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Watch: 'Chaos' ensues as snow storm causes Tri-Cities traffic problems

How long did it take for you to get home?

Were you prepared for the snow storm last night (Nov. 29)? Are you prepared for the winter season in general?

Some Tri-Cities drivers seemed to be unprepared for the heavy snowfall as between 10 and 20 cm fell in lower areas and 25 cm at higher elevations.

As a result of the conditions, residents endured longer-than-normal commutes in and out of the region, including some as long as an hour or more.

A lack of winter tires, or winter tires in good conditions, caused a pile up before 8 p.m. on hilly Marmont Street in Coquitlam between the Austin Heights and Maillardville neighbourhoods.

"Ain't nobody going anywhere. It is chaos," one poster said on social media, who shared their video with the Tri-City News on Tuesday.

Police were also dispatched to direct traffic in several areas where vehicles were stalled or crashed on roads with unexpected ice patches.

@tricitynews Heavy snow storm. ❄️ #tricitynews #coquitlam #portcoquitlam #portmoody #snow #snowstorm ♬ original sound - TriCityNews

Break out the shovels

Residents in each Tri-Cities community is being asked to be a good neighbour and shovel their sidewalks to allow safer passage for pedestrians.

Coquitlam, Port Coquitlam and Port Moody officials are also asking commuters to avoid parking on priority routes and main arteries for crews to plow and salt.

This also includes transit corridors and connecting routes.

And, unless your vehicle is equipped with proper snow tires, you're encouraged to stay home if possible.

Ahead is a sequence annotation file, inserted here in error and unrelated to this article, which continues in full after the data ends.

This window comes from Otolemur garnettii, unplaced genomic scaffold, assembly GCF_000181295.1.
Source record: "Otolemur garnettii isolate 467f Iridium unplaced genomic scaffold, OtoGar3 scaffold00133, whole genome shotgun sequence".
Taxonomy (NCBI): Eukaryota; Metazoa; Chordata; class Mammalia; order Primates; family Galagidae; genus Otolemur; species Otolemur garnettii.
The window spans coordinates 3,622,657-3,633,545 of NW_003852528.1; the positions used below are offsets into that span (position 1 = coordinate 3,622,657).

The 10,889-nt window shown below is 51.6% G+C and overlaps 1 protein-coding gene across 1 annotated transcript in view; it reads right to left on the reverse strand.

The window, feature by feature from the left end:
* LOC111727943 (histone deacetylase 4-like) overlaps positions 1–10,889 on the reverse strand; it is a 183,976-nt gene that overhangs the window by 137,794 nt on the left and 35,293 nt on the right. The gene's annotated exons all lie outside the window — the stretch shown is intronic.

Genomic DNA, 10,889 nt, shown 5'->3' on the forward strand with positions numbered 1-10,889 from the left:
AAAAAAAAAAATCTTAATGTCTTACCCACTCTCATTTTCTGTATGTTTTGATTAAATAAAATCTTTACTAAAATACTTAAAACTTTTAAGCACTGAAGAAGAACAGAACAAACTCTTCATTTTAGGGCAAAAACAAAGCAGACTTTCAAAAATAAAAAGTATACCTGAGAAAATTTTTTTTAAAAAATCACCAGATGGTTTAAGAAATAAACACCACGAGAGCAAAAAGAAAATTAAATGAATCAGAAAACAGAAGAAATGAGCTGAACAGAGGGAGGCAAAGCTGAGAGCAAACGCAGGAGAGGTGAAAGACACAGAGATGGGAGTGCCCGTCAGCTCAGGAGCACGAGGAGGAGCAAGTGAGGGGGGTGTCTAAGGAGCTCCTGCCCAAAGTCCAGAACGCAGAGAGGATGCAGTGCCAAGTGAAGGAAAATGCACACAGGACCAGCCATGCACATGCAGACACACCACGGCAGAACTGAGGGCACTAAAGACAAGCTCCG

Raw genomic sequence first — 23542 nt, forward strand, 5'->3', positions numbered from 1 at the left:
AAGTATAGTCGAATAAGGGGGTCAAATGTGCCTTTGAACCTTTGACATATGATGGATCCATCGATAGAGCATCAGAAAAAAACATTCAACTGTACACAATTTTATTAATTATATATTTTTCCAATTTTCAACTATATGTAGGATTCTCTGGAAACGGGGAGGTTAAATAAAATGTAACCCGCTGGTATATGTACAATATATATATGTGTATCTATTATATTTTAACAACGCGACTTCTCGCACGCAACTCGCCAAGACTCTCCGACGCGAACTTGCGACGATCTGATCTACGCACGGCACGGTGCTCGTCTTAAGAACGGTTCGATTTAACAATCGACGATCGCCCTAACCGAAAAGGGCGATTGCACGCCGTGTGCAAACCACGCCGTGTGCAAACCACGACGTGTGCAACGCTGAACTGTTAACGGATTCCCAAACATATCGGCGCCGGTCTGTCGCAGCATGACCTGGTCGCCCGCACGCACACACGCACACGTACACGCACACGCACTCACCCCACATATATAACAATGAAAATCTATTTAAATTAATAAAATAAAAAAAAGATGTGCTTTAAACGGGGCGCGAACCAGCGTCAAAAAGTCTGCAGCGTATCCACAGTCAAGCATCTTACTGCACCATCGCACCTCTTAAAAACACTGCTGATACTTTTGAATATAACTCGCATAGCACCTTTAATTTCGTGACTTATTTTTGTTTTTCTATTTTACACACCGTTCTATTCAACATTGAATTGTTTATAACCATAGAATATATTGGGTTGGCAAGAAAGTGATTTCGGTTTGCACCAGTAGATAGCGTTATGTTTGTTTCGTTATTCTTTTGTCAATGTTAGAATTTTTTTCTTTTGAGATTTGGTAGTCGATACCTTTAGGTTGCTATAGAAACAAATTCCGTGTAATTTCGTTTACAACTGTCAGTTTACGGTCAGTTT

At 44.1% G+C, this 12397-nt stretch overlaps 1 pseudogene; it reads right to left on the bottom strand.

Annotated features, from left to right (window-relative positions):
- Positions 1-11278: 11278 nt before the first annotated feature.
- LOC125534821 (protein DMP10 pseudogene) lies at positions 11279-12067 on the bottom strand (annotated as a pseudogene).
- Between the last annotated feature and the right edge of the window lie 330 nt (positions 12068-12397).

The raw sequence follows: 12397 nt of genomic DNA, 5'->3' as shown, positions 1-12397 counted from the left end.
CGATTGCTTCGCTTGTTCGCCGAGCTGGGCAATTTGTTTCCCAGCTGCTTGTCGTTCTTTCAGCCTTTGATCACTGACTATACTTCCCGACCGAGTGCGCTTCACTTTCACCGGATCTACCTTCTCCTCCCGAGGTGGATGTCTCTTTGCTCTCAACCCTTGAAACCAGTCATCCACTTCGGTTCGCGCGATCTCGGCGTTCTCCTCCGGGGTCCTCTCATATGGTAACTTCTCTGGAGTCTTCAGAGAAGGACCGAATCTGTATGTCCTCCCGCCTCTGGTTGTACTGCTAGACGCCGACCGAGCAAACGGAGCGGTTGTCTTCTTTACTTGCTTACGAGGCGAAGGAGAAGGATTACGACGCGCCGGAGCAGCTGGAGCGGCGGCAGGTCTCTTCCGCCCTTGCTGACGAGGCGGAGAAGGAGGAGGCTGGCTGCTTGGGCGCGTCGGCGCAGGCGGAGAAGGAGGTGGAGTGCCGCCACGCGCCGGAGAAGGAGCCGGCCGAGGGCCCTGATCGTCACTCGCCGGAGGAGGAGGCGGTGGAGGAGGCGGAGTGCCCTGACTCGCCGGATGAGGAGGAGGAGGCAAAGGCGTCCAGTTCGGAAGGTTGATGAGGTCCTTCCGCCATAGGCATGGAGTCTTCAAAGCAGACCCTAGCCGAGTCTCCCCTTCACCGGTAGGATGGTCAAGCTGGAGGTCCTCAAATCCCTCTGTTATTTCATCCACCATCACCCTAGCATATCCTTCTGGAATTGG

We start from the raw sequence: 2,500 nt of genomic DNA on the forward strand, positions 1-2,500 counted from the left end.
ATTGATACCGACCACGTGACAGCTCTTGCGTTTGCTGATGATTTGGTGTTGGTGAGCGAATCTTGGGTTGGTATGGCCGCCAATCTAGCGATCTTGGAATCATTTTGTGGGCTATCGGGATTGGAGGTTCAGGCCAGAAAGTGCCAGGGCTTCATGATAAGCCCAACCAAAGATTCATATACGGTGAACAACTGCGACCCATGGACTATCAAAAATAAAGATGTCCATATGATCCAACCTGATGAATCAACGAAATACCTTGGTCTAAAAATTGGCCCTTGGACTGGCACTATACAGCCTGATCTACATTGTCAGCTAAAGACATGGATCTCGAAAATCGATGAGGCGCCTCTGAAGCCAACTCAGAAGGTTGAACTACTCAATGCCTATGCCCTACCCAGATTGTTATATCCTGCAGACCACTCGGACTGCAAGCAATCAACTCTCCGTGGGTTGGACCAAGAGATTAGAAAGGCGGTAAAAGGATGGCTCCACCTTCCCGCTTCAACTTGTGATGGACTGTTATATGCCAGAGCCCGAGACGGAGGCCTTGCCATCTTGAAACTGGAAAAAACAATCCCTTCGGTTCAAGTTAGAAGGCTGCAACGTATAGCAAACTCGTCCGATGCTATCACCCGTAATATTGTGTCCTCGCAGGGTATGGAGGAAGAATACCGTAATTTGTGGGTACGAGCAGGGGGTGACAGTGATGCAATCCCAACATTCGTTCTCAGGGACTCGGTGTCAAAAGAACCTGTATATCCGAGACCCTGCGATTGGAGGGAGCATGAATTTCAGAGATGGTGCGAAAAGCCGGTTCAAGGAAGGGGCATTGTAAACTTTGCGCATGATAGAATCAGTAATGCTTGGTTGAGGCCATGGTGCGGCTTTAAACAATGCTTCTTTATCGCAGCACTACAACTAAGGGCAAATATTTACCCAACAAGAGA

"Residents, strata corporations, and businesses are responsible for removing snow or ice from sidewalks and curb letdowns bordering their property within 24 hours of a snowfall or storm event," the City of Port Moody explains on its website, referring to bylaw 2426.

"Owners of private property along priority pedestrian routes are required to clear adjacent sidewalks of snow and ice by 10 a.m. every day."

Meanwhile, TransLink has warned riders to expect delays on some routes due to last night's snow storm, which slowed buses and many returned to the depot late, resulting in some cancellations.

It appears most Tri-Cities transit options are running at normal operations, give or take a few minutes due to the snowy roads.

For information, you can visit the alerts page on TransLink's website.

Jack Frost to pay a visit

There may be a break from any additional snowfall this week, but the Tri-Cities may encounter more icy roads in the days ahead.

Environment Canada has issued a special weather statement today (Nov. 30) for icy conditions as temperatures are predicted to drop as low as -10 C with wind chill.

Meteorologists are expecting the cold front to hover over the region tonight and tomorrow (Dec. 1), likely leading to difficult driving conditions during the Thursday morning commute, especially on untreated roads.

Winds could gust between 15 and 20 km/h, according to Environment Canada.

The frigid temperatures are expected to remain at or below 0 C until Thursday night.